Without a doubt, the pick that Maccagnan gets the most flack for still to this day is the selection of Christian Hackenberg in the second round of the 2016 draft.

And make no mistake about it, it’s all well-deserved.

Hackenberg was a mess at Penn State playing in some of the darkest days for the program following the sanctions placed on them by the NCAA in 2012. He had the look of a premier quarterback and the arm talent to get it done but required significant development in college to be considered a legitimate top NFL draft pick.

Unfortunately, Hackenberg only regressed throughout his college career to the point where many analysts projected him as a late Day 3 pick as opposed to the first-rounder many thought he would have been. Regardless, the Jets made the controversial decision to draft him with their second-round pick in 2016.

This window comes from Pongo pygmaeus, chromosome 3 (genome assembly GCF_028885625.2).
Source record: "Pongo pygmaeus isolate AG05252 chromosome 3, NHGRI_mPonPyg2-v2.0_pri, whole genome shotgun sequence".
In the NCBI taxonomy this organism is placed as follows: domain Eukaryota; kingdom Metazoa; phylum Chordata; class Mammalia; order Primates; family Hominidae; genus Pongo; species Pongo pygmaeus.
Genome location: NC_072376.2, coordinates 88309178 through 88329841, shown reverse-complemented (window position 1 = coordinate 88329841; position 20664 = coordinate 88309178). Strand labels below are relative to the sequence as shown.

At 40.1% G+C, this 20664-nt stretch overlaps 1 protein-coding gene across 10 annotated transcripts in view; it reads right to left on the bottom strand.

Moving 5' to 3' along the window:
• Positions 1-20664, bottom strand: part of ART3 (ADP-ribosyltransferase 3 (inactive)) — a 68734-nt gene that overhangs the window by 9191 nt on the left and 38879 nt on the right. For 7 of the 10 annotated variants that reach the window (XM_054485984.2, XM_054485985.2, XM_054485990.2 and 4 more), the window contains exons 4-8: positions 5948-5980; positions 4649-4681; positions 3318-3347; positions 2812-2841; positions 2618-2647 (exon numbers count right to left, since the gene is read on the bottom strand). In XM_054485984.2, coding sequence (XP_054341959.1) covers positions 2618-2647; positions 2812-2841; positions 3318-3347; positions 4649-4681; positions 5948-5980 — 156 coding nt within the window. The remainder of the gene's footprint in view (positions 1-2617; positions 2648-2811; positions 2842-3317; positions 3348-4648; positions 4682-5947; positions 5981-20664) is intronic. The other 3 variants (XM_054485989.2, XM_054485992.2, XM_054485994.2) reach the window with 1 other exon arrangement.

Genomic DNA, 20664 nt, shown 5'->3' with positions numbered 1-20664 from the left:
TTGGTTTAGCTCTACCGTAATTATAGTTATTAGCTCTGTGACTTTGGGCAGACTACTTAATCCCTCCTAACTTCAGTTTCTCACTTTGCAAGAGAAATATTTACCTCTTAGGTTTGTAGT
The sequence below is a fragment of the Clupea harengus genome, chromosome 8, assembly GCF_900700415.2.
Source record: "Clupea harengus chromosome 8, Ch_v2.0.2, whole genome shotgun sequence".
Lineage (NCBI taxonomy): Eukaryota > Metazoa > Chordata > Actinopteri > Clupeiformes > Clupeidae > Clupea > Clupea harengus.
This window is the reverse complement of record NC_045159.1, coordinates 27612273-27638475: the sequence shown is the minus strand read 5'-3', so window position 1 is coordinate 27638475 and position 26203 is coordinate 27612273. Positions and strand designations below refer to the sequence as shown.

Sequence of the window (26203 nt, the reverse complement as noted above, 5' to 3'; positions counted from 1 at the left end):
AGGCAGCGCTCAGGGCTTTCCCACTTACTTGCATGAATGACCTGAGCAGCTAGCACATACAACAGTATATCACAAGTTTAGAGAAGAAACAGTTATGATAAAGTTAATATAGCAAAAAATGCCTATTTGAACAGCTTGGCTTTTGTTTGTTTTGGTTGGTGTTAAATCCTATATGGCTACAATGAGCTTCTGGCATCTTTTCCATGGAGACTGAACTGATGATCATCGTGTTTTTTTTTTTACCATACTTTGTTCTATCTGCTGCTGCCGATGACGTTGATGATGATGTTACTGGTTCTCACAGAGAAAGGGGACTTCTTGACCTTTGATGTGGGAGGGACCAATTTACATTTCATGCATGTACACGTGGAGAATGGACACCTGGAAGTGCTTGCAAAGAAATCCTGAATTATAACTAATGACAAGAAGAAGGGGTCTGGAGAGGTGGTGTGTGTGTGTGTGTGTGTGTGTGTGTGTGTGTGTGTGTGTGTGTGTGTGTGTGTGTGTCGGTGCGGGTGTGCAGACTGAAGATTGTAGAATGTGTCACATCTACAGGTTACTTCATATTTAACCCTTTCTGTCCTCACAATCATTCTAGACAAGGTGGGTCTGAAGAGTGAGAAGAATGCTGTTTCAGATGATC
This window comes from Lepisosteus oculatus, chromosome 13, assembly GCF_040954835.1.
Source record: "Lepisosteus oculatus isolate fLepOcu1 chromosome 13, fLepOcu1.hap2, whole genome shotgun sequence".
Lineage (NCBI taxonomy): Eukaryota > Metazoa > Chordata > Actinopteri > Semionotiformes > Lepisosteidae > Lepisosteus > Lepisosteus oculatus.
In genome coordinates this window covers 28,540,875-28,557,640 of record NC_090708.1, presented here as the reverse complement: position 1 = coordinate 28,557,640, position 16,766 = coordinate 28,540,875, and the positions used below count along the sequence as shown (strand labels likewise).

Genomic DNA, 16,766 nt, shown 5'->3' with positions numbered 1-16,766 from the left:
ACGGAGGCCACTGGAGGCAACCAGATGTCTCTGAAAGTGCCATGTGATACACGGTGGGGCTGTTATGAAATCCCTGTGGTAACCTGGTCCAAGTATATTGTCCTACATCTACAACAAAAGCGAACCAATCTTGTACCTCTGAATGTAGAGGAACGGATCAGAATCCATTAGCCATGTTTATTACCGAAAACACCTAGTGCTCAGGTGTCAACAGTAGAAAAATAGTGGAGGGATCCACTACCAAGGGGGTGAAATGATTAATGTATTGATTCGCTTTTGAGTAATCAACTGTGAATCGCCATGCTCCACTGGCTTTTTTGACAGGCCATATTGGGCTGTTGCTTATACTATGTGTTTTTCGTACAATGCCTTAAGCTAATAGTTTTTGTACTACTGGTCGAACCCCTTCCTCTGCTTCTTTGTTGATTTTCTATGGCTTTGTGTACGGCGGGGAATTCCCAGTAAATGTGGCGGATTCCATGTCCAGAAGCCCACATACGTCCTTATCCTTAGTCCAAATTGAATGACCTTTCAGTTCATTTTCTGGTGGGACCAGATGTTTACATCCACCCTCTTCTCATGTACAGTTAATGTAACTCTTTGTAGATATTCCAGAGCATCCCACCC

The move was met with widespread criticism and it wasn’t made better by the fact that the team opted to carry him as their fourth-string quarterback for much of his rookie season. Despite remaining on the roster for two years, Hackenberg never actually stepped foot on the field for an actual regular season game before being shipped away to the Oakland Raiders a little under a year ago.

The former Penn State standout now resides on the Memphis Express in the Alliance of American Football where he has struggled mightily so far.

At the end of the day, Hackenberg was a massive reach of a pick for a quarterback who needed development but never really seemed to actually develop. He sat firmly on the bench for two years before being traded away never to see actual NFL action. That timeline sounds like that of an undrafted quarterback, not one selected with the 51st overall pick in the draft.

It wasn’t that Hackenberg was bad, because he was very bad. It’s that everyone knew how bad he was except for seemingly Maccagnan and the Jets.

Next. Ranking GM Mike Maccagnan's best draft picks

And unfortunately, everyone else was proven right after two dreadfully wasted seasons.